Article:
Mar 11, 2019

Large Blues health insurer pockets $1.7 billion tax refund

Health Care Service Corp. headquarters in Chicago. Photo: Raymond Boyd/Getty Images

Health Care Service Corp. didn't pay a dime in federal taxes in 2018, according to its latest financial report. Instead, the health insurance conglomerate received a $1.7 billion tax refund, which swelled the company's net profit to $4.1 billion.

The big picture: As Axios reported last year, the Blue Cross Blue Shield companies were on track to retain huge sums of money in 2018 due to the Republican tax overhaul and the growing profitability of their health plans. HCSC was among the biggest winners.

By the numbers: HCSC, which is the parent of the Blues plans in Illinois, Montana, New Mexico, Oklahoma and Texas, tallied a net profit of $4.1 billion on $35.9 billion of revenue in 2018 vs. $1.3 billion net profit on $32.6 billion of revenue in 2017.

  • These numbers don't include the fees self-insured employers pay to HCSC for administrative work.
  • A separate financial filing shows the company's plans in the ACA marketplaces were extremely profitable last year: Just 64% of their premiums were spent on medical care, resulting in almost $2.7 billion in gross profit.
  • David Anderson, a health care researcher at Duke University, recently wrote that ACA plans likely will have to pay rebates back to consumers this year because they've set their premiums too high, which occurred in part to offset the uncertainty from the Trump administration.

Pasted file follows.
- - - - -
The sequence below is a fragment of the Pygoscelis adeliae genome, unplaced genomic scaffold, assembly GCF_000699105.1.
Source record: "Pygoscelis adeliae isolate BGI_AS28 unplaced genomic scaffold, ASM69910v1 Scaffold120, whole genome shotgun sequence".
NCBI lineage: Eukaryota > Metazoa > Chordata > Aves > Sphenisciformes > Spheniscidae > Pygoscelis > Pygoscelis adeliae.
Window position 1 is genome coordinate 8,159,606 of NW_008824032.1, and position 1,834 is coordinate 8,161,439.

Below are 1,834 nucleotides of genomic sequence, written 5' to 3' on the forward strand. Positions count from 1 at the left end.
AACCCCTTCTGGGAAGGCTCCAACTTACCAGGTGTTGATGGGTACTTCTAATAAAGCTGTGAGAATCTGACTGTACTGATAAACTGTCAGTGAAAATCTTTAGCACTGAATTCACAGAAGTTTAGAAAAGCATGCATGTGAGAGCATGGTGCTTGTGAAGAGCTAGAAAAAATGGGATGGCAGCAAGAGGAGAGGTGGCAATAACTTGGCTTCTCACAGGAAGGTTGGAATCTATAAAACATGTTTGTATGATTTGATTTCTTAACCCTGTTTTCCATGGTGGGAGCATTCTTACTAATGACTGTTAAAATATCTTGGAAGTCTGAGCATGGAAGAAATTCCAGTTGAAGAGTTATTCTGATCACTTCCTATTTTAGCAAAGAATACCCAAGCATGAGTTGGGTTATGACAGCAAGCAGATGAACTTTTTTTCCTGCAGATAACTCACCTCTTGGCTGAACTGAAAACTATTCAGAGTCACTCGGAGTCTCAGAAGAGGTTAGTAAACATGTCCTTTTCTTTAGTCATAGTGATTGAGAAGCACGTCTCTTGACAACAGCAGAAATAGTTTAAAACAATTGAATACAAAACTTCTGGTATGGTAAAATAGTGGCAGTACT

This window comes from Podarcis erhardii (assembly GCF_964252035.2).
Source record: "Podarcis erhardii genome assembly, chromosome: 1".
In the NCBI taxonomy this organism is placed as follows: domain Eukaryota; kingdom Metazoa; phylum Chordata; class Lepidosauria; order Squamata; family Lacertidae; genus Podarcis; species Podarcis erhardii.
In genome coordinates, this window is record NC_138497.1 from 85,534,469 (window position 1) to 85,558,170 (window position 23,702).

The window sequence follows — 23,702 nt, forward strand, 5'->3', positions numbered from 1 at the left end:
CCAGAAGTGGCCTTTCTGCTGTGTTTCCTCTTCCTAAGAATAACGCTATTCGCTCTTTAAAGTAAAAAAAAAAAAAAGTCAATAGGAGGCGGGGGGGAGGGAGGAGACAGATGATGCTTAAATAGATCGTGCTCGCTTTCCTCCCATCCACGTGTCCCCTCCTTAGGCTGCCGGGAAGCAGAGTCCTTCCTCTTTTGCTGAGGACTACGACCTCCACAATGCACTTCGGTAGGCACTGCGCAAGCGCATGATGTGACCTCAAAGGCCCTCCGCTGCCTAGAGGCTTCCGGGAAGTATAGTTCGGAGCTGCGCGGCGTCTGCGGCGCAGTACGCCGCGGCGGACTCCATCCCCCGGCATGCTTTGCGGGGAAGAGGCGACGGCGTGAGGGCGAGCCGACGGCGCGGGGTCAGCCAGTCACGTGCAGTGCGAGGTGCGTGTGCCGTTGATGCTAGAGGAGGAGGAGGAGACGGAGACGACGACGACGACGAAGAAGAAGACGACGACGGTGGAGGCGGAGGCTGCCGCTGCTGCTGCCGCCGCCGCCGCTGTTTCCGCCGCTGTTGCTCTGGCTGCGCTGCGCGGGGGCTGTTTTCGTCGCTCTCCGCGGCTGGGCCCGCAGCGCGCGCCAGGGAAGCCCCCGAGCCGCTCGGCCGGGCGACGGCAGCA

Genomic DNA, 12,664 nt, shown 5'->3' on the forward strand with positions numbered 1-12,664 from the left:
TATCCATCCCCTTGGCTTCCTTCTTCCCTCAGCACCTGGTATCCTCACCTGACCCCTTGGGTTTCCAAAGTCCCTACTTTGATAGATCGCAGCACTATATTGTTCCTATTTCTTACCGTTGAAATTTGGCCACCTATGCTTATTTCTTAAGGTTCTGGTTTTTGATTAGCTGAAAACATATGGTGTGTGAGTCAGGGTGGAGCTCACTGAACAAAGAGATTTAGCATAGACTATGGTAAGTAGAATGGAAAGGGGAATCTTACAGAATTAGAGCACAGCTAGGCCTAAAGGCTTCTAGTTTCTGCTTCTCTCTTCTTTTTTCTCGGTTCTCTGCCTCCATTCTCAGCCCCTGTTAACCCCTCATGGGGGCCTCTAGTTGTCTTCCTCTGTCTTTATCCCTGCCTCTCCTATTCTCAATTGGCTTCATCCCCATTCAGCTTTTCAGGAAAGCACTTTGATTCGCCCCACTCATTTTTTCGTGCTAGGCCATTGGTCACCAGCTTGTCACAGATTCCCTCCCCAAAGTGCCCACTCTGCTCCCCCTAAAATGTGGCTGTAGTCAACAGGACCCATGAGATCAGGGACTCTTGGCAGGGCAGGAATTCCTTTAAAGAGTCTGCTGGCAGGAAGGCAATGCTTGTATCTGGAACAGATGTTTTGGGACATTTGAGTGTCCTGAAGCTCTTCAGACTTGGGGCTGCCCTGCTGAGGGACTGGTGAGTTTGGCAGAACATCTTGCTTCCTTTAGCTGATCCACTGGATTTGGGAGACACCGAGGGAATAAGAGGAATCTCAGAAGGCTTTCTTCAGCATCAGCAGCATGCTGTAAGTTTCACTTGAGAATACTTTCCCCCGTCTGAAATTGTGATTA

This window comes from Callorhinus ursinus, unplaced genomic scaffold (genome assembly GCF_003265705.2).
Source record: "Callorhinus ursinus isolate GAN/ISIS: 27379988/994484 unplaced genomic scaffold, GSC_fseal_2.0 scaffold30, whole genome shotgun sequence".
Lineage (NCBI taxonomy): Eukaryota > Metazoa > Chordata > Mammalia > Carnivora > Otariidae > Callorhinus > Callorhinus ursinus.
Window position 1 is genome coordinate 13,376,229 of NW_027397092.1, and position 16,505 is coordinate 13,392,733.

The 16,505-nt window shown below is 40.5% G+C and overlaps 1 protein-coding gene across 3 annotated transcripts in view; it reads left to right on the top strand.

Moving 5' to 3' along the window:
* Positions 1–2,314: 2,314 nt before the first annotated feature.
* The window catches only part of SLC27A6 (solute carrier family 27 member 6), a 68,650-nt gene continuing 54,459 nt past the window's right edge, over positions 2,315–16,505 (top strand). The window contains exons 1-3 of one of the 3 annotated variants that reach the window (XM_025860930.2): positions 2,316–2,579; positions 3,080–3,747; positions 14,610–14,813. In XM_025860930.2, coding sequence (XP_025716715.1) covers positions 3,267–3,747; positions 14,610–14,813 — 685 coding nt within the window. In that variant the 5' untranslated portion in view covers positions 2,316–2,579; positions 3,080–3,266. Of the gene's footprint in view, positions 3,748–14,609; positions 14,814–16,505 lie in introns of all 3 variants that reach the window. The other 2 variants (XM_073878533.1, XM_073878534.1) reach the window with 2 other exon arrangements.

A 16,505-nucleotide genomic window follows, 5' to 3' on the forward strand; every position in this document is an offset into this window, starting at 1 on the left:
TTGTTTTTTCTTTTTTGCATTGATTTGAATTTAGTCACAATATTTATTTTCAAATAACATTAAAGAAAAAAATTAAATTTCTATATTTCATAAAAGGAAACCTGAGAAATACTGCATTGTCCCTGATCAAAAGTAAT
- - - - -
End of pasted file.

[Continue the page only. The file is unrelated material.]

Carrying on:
• HCSC said in a statement that it would pay any rebates consistent with federal law and that it "experienced record customer retention" last year.

Go deeper: Blues plans lobbied heavily to get tax reform over the finish line.

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Egg freezing frees women from their biological clocks but isn't foolproof

Illustration: Aïda Amer/Axios

A lucrative industry for egg freezing has sprouted in the past 10 years, allowing women to postpone pregnancy. Experts say easy access to the procedure isn't translating into more women using the eggs they put on ice.

The big picture: Nearly 90% of women said they were happy they froze their eggs, regardless of whether they will ultimately get used, according to FertilityIQ, an educational and reviewing site for fertility clinics.

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What we know: Mississippi braces for intense flooding as Pearl River swells

Floodwaters are slowly on the rise in areas around the Pearl River. Photo: City of Jackson/Twitter

Mississippi Gov. Tate Reeves (R) has declared a state of emergency as authorities brace for "historic" floods, with days of rain expected, as the Pearl River continues to swell in and around the state capital, Jackson.

What's happening: Evacuations have already begun, and the river isn't expected to crest until Monday. Reeves described the situation as precarious. "We expect water to stay in the area for 2-3 days, with rain throughout the week," he tweeted.

Assault weapons ban dies in Virginia Senate despite Democratic control

Gun-rights ralliers at a protest outside the Virginia Capitol Building in January. Photo ROBERTO SCHMIDT/AFP via Getty Images.

An assault weapons ban died in the Virginia Senate Judiciary Committee on Monday despite a Democratic majority in the assembly, the Washington Post reports.

Why it matters: Democrats flipped the Virginia House and Senate last year after campaigning hard on gun control. The assault weapons bill would have banned future transfers and sales of all assault weapons in the state.